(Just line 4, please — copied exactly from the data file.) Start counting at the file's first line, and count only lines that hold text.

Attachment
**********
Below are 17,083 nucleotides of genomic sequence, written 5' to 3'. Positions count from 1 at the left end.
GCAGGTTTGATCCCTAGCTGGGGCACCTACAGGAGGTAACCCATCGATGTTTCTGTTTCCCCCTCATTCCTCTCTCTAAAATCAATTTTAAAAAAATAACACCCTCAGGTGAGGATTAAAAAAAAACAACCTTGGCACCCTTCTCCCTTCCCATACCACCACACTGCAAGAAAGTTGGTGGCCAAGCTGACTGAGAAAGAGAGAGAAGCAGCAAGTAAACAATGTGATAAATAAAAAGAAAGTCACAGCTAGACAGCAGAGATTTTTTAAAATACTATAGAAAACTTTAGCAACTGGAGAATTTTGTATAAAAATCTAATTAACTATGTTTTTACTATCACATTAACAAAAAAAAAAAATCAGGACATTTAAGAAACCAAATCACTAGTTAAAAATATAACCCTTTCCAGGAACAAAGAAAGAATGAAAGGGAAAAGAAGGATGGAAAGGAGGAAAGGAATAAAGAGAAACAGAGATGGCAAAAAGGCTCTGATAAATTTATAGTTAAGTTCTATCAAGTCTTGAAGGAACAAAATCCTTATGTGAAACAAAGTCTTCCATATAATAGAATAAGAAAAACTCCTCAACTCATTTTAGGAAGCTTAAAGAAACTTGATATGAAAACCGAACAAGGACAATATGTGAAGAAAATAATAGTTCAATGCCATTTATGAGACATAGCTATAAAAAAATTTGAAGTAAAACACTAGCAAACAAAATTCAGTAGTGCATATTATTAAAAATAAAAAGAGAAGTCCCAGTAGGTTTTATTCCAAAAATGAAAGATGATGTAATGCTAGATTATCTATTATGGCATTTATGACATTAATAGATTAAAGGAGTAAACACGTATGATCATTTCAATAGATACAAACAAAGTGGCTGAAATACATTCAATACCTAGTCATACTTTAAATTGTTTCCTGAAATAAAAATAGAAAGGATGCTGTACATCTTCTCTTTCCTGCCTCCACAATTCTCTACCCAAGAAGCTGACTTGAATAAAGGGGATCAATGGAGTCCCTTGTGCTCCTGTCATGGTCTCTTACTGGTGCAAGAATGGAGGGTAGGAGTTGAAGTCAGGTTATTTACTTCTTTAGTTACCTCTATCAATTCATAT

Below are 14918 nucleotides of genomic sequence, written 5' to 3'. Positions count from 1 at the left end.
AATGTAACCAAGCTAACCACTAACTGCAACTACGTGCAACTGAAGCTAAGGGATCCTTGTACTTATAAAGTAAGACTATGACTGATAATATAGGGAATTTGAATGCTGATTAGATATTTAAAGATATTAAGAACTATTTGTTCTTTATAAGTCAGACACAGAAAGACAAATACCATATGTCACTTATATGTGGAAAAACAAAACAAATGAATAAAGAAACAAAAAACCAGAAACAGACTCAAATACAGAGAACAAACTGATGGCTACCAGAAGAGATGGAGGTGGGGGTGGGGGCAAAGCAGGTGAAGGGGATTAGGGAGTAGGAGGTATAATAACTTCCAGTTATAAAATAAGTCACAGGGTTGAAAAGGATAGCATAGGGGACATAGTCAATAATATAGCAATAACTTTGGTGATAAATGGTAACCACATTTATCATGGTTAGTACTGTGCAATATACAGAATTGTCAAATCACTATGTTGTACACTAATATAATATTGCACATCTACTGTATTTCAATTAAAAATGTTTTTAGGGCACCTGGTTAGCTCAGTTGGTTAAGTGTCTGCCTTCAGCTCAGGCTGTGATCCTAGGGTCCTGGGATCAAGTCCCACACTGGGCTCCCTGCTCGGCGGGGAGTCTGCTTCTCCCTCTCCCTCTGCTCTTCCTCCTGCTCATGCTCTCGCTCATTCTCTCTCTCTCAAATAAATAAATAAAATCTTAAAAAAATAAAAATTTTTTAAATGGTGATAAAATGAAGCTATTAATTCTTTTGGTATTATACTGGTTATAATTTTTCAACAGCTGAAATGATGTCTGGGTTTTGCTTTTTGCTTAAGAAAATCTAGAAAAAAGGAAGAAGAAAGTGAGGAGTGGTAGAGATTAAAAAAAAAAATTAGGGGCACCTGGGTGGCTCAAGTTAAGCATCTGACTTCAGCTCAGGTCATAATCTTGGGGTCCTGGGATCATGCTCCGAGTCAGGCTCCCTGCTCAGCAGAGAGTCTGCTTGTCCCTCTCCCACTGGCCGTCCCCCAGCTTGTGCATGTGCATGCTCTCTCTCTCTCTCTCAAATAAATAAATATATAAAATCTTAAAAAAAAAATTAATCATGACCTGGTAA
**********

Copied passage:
AATGTAACCAAGCTAACCACTAACTGCAACTACGTGCAACTGAAGCTAAGGGATCCTTGTACTTATAAAGTAAGACTATGACTGATAATATAGGGAATTTGAATGCTGATTAGATATTTAAAGATATTAAGAACTATTTGTTCTTTATAAGTCAGACACAGAAAGACAAATACCATATGTCACTTATATGTGGAAAAACAAAACAAATGAATAAAGAAACAAAAAACCAGAAACAGACTCAAATACAGAGAACAAACTGATGGCTACCAGAAGAGATGGAGGTGGGGGTGGGGGCAAAGCAGGTGAAGGGGATTAGGGAGTAGGAGGTATAATAACTTCCAGTTATAAAATAAGTCACAGGGTTGAAAAGGATAGCATAGGGGACATAGTCAATAATATAGCAATAACTTTGGTGATAAATGGTAACCACATTTATCATGGTTAGTACTGTGCAATATACAGAATTGTCAAATCACTATGTTGTACACTAATATAATATTGCACATCTACTGTATTTCAATTAAAAATGTTTTTAGGGCACCTGGTTAGCTCAGTTGGTTAAGTGTCTGCCTTCAGCTCAGGCTGTGATCCTAGGGTCCTGGGATCAAGTCCCACACTGGGCTCCCTGCTCGGCGGGGAGTCTGCTTCTCCCTCTCCCTCTGCTCTTCCTCCTGCTCATGCTCTCGCTCATTCTCTCTCTCTCAAATAAATAAATAAAATCTTAAAAAAATAAAAATTTTTTAAATGGTGATAAAATGAAGCTATTAATTCTTTTGGTATTATACTGGTTATAATTTTTCAACAGCTGAAATGATGTCTGGGTTTTGCTTTTTGCTTAAGAAAATCTAGAAAAAAGGAAGAAGAAAGTGAGGAGTGGTAGAGATTAAAAAAAAAAATTAGGGGCACCTGGGTGGCTCAAGTTAAGCATCTGACTTCAGCTCAGGTCATAATCTTGGGGTCCTGGGATCATGCTCCGAGTCAGGCTCCCTGCTCAGCAGAGAGTCTGCTTGTCCCTCTCCCACTGGCCGTCCCCCAGCTTGTGCATGTGCATGCTCTCTCTCTCTCTCTCAAATAAATAAATATATAAAATCTTAAAAAAAAAATTAATCATGACCTGGTAA